Former Mendocino County Supervisor Charles Petersen first told me the story of Bicycle Bryan. We were discussing “enabling,” the old dilemma of when to intervene with the mentally ill.
Or not intervene.
The 1960s, as we know, obscured the lines on drugs and social behavior. And the 50’s before that? “Better living through chemistry.”
Bicycle Bryan was in his twenties when he lived in Point Arena. His family lived in the Bay Area, but they had a place near Rollerville, across Highway One from the cemeteries north of Point Arena.
As sometimes happens with schizophrenia, Bryan seemed like a normal kid until he wasn’t normal any more. The family was unable to cope with Bryan’s worsening condition, so they installed him “out of sight out of mind” at their Point Arena country house near the cemeteries where Bryan was left alone, unattended, getting crazier by the day.
Schizophrenia leaves a person in a state of confusion, so confused it is wise to have someone else issue their drugs, someone who can observe how well the patient’s personalized medication cocktail does or does not help him live a regular life.
But isolated as he was, Bicycle Bryan didn’t have anyone to notice he had stopped taking his meds. And, as often happens when a patient stops taking his meds, the guy went back to being frightened, confused.
He rode his bicycle to Point Arena and Manchester from his family's place near the cemeteries north of town. You'd see him cowering in the doorways of empty businesses. Although Point Arena is the clean air standard for the United States, Bryan thought the air was poison and the people downright toxic. He didn’t like touching or being touched. Bryan was in a bad way with no one to help him, no family to shelter him in his decline. And he was getting worse.
One day, as Bryan crouched in an entryway of a vacant Main Street business, a tourist couple drove up in a Mercedes Benz. They parked and headed uphill towards Bryan crouched in a doorway. He scampered to collect his belongings and prepared to move. The new people in the big, fancy car scared him, so he made a speedy exit (in his mind) so he wouldn’t be contaminated by them.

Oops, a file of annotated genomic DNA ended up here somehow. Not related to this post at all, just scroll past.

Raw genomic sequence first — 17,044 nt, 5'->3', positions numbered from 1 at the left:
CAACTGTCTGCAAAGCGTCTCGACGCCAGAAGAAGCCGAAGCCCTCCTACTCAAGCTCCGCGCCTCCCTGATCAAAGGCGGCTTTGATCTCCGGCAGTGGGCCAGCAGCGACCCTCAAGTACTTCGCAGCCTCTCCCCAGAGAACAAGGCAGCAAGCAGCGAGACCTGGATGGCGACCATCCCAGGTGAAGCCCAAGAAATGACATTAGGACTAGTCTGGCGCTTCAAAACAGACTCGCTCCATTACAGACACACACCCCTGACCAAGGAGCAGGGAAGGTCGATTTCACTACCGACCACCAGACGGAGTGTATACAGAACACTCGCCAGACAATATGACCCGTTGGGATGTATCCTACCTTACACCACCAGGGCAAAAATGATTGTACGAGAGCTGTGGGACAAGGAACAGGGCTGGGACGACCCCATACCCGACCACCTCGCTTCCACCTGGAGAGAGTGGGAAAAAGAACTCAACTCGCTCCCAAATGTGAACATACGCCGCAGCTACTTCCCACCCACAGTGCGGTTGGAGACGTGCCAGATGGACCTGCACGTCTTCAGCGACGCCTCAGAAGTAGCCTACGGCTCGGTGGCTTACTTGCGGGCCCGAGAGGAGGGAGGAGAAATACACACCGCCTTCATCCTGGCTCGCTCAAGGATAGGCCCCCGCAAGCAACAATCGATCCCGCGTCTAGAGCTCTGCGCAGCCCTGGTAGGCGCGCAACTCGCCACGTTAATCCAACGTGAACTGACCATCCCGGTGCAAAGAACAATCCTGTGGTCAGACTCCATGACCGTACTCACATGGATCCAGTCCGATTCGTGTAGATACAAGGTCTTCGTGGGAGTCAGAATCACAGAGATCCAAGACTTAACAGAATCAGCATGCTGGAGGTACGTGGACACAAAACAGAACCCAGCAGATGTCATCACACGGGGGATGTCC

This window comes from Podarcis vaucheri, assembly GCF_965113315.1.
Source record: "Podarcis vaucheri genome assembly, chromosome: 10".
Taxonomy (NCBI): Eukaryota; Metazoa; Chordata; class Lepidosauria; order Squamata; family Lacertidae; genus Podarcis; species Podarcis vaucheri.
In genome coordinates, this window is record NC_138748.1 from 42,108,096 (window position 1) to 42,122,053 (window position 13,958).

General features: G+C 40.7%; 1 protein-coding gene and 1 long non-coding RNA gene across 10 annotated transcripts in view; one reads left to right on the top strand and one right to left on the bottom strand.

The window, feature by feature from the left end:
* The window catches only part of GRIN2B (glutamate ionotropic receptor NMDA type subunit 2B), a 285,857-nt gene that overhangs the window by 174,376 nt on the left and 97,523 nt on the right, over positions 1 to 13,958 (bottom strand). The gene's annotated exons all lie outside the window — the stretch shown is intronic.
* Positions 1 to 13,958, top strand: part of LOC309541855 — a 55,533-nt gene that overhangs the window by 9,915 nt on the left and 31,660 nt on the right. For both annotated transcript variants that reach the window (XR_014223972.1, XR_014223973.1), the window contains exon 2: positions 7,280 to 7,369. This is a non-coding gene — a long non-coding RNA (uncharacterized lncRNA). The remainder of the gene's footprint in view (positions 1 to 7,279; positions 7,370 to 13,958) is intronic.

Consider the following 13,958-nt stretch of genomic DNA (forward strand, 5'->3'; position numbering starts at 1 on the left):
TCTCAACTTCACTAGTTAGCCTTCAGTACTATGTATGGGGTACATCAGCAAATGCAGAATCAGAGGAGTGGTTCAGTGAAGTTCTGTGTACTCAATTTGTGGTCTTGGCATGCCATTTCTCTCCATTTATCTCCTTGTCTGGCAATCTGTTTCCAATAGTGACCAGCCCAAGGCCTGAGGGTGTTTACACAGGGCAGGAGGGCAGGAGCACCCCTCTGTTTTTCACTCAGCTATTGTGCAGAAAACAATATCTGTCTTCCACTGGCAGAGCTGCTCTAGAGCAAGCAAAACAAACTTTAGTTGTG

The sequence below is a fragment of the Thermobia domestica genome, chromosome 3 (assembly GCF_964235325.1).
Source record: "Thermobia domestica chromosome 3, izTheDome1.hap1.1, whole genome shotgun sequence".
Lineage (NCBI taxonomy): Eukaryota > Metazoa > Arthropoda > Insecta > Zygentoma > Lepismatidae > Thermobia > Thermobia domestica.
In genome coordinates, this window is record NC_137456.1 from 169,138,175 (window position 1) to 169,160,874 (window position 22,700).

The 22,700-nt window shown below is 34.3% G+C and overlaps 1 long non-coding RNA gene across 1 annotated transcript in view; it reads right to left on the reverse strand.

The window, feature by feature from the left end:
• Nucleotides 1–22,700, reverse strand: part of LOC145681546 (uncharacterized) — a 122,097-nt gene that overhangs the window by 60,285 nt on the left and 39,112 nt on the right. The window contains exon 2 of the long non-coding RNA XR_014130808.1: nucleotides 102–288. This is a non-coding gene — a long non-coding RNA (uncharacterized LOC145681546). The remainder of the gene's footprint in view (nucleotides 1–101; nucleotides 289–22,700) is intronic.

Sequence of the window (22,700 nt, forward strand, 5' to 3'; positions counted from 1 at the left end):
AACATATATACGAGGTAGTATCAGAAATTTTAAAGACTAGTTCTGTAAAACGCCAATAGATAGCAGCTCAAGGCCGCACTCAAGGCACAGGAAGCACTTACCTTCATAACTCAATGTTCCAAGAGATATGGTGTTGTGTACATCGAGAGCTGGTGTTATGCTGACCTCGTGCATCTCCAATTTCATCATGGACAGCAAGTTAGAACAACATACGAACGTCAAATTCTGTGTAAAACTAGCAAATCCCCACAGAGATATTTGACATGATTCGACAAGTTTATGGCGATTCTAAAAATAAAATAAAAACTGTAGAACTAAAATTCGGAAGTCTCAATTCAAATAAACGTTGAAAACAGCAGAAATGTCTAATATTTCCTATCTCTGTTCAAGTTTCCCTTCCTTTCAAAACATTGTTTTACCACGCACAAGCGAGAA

As he lifted himself from the sidewalk and turned downhill out of the doorway, his backpack unfortunately swung hard from his shoulder and bumped the outside of the car’s open passenger door. Gravity and downhill momentum slammed the door shut on Ms Mercedes Benz as she rose from the passenger seat. She screamed battery, demanding that Bryan be arrested.
With no Town Constable, the County Sheriff had to be called. By now Bryan had done his furtive crab scuttle out of the doorway and was running for safety while the woman squawked for someone, anyone to "Arrest that man!"
People who knew Bryan to be harmless tried to soothe her, explaining that Bryan was off but he’d never hurt anyone. He hadn't meant the visitor any harm. It had been an accident.
Mrs. Mercedes Benz wasn’t having it. She looked at the people standing around and demanded, “What’s wrong with you people? Why don’t you get this man some help? He could be made functional with some drug therapy for his psychosis.”
The Point Arenans looked at each other, and her, as though she were the crazy one. We don’t tell on each other here. Drug therapy? Interfere with his miserable life?
Sheriff's deputy Brian (with an “i”) Dressler, had arrived per the woman’s demands to take Bryan away. The deputy also tried to explain to Mercedes B that Bryan was the local mentally ill guy, not a random dangerous street guy. The deputy assured Mercedes that Bicycle Bryan was not homeless; he had access to a nice home outside of town, a bicycle for transportation, and no one ever assaulted him, and he didn't assault anyone else, never had.
But deputy Dressler was required to haul Bicycle Bryan over the hill to Ukiah for processing. He didn't want to do it but Mercedes demanded Bryan be arrested.
Several years passed and no one thought much about Bicycle Bryan; he never returned to Point Arena as far as anyone knew.
One day Mendocino County Supervisor Charles Petersen was gathering crime statistics from County DA Norm Vroman. Charles was sitting with Norm over Norm's office desk downstairs in the Mendocino County Courthouse, Ukiah. Vroman got on the phone and asked his clerk to send in the reports Petersen needed to compile his stats. The door opened behind Petersen. The DA said to Petersen, “Bryan will get you the files you need.”
When Petersen turned in his chair he was surprised to see that the DA wasn’t addressing Brian Dressler.
“I’m sorry, I don’t believe I know you," Charles Petersen said to the clerk.
“Amazing what a little drug therapy can do for a person, huh, Charles? Remember me? I’m Bicycle Bryan.”